Ruto, S, Kameri-Mbote P, Muteshi J.  2009.  Engendering Environmental Management for Sustainable Livelihoods. The Promises and Realities: Taking Stock of the 3rd International Women’s Conference. , NAIROBI: African Women & Child Feature Service & Ford Foundation
Okowa, JEP&.  2009.  Law, Gender and Environmental Resources: Women's Access to Environmental Justice. Environmental Law And Justice in Context. , Cambridge: Cambridge University Press
Paterson, LKA&.  2009.  The Role of the Judiciary in Environmental Governance in Kenya. The Role of the Judiciary in Environmental Governance: Comparative Perspectives. : (Wolters Kluwer Law International
PATRICIA, PROFKAMERI-MBOTE.  2009.  The Land Question in Kenya: Legal and Ethical Dimensions”, in Governance. Institutions and the Human Condition. , NAIROBI: Strathmore University and Law Africa
Braun, JV, et al.  2009.  Property Rights for Poverty Reduction. The Poorest And Hungry: Assessments, Analyses, And Actions. : IFPRI
eds, MWBS&.  2009.  Monsanto vs. Schmeiser: Implications for Land Rights of Kenyan Farmers. Intellectual Property Rights in Kenya. , Nairobi: Konrad Adenauer Foundation

2008

Kameri-Mbote, P;, Kabira N.  2008.  Separating the baby from the bath water: women's rights and the politics of constitution-making in Kenya . AbstractWebsite

This article looks at the process of constitution-making in Kenya from 1990s to 2005 when the proposed new constitution (the product of the process) was rejected in a national referendum held in October 2005. It avers that Kenyan women had succeeded in getting many of the issues that they considered important included in the constitution and should have lobbied to have that constitution adopted. The defeat of the constitution, the authors assert amounted to throwing away the baby with the bath water. It also negated gains that seemed so close to being realised setting the quest for gender equality back considerably.

Brauch, HG, Grin J, Mesjasz C, Behera NC, Chourou B, Spring UO, Liotta PH, Kameri-Mbote P.  2008.  ‘Water and food security in the River Nile Basin: The perspectives of governments and NGOS of upstream countries. Facing Global Environmental Change: Environmental, Human, Energy, Food, Health and Water Security Concept. , Berlin – Heidelberg – New York – Hong Kong – London – Milan – Paris – Tokyo: Springer-Verlag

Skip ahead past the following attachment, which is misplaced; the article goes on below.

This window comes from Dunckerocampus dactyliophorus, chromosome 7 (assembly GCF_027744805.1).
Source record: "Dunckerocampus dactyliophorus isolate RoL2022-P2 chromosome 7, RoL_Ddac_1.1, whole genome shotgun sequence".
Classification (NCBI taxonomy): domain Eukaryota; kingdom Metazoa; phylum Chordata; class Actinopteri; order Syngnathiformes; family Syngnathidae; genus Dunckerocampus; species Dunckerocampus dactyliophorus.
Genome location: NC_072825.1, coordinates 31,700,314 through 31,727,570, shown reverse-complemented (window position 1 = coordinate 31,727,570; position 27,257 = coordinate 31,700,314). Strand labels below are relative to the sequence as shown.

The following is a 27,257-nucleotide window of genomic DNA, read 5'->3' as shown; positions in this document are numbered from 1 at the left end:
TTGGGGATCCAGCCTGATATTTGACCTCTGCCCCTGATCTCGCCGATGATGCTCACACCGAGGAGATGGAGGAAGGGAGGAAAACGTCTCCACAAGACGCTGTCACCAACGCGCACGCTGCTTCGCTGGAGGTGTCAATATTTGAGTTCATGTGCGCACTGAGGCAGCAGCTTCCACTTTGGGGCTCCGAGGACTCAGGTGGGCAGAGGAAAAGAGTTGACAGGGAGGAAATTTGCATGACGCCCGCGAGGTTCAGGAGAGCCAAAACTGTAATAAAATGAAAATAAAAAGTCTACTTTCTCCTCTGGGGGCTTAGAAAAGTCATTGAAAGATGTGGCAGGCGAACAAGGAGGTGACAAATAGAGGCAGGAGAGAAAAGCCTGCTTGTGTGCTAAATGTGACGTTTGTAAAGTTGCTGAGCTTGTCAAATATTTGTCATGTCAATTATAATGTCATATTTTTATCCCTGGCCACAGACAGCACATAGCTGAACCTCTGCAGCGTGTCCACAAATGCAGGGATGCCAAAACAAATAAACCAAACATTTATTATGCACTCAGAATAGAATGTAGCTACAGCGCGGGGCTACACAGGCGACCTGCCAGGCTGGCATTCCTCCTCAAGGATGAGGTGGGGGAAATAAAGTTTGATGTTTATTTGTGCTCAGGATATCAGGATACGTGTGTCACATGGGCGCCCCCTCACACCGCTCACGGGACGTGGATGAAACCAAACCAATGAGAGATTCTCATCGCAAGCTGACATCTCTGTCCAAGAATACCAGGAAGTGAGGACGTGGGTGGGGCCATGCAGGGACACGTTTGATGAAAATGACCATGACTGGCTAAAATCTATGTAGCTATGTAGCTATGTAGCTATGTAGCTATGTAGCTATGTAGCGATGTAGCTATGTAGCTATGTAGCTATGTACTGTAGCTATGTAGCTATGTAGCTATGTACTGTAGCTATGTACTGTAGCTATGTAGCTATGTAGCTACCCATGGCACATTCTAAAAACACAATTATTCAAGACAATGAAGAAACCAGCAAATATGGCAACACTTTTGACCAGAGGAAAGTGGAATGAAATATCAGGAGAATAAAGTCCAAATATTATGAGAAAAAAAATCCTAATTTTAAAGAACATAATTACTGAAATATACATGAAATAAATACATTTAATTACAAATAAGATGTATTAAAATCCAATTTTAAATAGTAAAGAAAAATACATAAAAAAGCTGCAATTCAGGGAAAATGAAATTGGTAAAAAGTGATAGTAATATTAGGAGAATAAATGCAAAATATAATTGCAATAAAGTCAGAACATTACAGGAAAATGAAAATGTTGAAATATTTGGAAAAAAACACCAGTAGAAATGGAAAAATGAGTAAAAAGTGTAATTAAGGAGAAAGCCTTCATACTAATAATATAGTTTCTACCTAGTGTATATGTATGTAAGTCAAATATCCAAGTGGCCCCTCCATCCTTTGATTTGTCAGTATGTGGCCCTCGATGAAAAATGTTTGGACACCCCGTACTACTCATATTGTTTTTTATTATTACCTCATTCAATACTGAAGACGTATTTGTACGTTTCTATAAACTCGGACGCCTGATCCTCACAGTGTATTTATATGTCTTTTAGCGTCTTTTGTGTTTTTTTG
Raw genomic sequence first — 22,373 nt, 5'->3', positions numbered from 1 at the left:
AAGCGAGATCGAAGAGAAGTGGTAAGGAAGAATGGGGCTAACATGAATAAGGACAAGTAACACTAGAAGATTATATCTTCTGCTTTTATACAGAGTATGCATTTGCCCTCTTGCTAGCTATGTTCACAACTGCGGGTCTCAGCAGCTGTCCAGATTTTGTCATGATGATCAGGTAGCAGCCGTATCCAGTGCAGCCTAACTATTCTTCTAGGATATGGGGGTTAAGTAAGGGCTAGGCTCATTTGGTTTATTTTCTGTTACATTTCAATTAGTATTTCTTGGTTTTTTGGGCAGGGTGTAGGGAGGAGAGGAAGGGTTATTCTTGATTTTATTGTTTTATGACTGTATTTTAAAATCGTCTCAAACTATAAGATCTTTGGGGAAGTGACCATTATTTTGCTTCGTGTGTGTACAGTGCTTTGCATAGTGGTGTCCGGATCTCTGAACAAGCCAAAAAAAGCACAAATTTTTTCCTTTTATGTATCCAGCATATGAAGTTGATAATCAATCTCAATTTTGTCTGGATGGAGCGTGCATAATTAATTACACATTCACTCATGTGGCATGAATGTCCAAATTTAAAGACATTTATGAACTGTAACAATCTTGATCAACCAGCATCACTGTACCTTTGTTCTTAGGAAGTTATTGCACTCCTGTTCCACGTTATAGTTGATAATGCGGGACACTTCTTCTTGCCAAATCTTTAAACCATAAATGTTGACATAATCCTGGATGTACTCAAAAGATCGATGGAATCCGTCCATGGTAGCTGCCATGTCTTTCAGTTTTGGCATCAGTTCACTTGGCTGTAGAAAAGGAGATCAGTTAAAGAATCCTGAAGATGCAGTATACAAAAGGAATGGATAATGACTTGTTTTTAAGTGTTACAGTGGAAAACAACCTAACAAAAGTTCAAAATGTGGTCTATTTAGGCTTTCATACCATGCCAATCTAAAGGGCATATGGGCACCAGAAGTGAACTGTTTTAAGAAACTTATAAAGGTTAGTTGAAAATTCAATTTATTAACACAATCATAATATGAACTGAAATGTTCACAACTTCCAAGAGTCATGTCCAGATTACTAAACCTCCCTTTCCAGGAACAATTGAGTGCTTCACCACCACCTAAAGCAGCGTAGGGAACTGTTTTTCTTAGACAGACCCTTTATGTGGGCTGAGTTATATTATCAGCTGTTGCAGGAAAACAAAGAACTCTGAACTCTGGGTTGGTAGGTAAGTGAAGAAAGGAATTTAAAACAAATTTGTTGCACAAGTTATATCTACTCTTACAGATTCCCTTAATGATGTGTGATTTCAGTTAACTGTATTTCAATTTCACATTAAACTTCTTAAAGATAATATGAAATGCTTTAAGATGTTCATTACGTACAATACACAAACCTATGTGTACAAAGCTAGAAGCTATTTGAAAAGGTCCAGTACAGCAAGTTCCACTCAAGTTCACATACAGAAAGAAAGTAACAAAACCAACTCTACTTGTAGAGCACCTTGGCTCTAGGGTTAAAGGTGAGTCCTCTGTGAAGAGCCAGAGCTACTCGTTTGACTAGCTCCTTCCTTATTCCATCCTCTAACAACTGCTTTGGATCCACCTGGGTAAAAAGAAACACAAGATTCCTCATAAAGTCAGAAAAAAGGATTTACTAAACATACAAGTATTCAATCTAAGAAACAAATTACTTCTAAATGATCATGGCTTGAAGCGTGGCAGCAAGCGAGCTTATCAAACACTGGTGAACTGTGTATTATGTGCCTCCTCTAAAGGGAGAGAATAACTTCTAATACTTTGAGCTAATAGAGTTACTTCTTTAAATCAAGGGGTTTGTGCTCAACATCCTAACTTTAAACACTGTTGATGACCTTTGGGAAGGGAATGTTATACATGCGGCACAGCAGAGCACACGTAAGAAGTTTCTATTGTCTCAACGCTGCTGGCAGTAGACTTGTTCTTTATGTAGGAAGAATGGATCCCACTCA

(eds.), OCO, et al.  2008.  Kenya’s National Biosafety Framework. Environmental Governance in Kenya: Implementing the Framework Law. , NAIROBI: East African Education Publishers
(eds.), OCO, et al.  2008.  Access to Genetic Resources and Benefit-Sharing in Kenya. Environmental Governance in Kenya: Implementing the Framework Law. , NAIROBI: East African Education Publishers, Nairobi
(eds.), OCO, et al.  2008.  Aligning Sectoral Wildlife Law to the Framework Environmental Law. Environmental Governance in Kenya: Implementing the Framework Law. , NAIROBI: East African Education Publishers
(eds.), OCO, et al.  2008.  Land Tenure and Sustainable Environmental Management in Kenya. Environmental Governance in Kenya: Implementing the Framework Law. , NAIROBI: East African Education Publishers
(eds.), OCO, et al.  2008.  The Use of Criminal Law in Enforcing Environmental Law. Environmental Governance in Kenya: Implementing the Framework Law. , Nairobi: East African Education Publishers
Prasad, SP.  2008.  The Use of the Public Trust Doctrine in Environmental Law. The Use of the Public Trust Doctrine in Environmental Law. , Hyderabad India: ICFAI Press

2007

PATRICIA, PROFKAMERI-MBOTE.  2007.  ‘Land Tenure, Land Use and Sustainability in Kenya: Towards Innovative Use of Property Rights in Wildlife Management’,. Land Use for Sustainable Development. , New York: Cambridge University Press
PATRICIA, PROFKAMERI-MBOTE.  2007.  ‘Water and food security in the River Nile Basin: The perspectives of governments and NGOS of upstream countries’. Facing Global Environmental Change: Environmental, Human, Energy, Food, Health and Water Security Concept. , Berlin – Heidelberg – New York – Hong Kong – London – Milan – Paris – Tokyo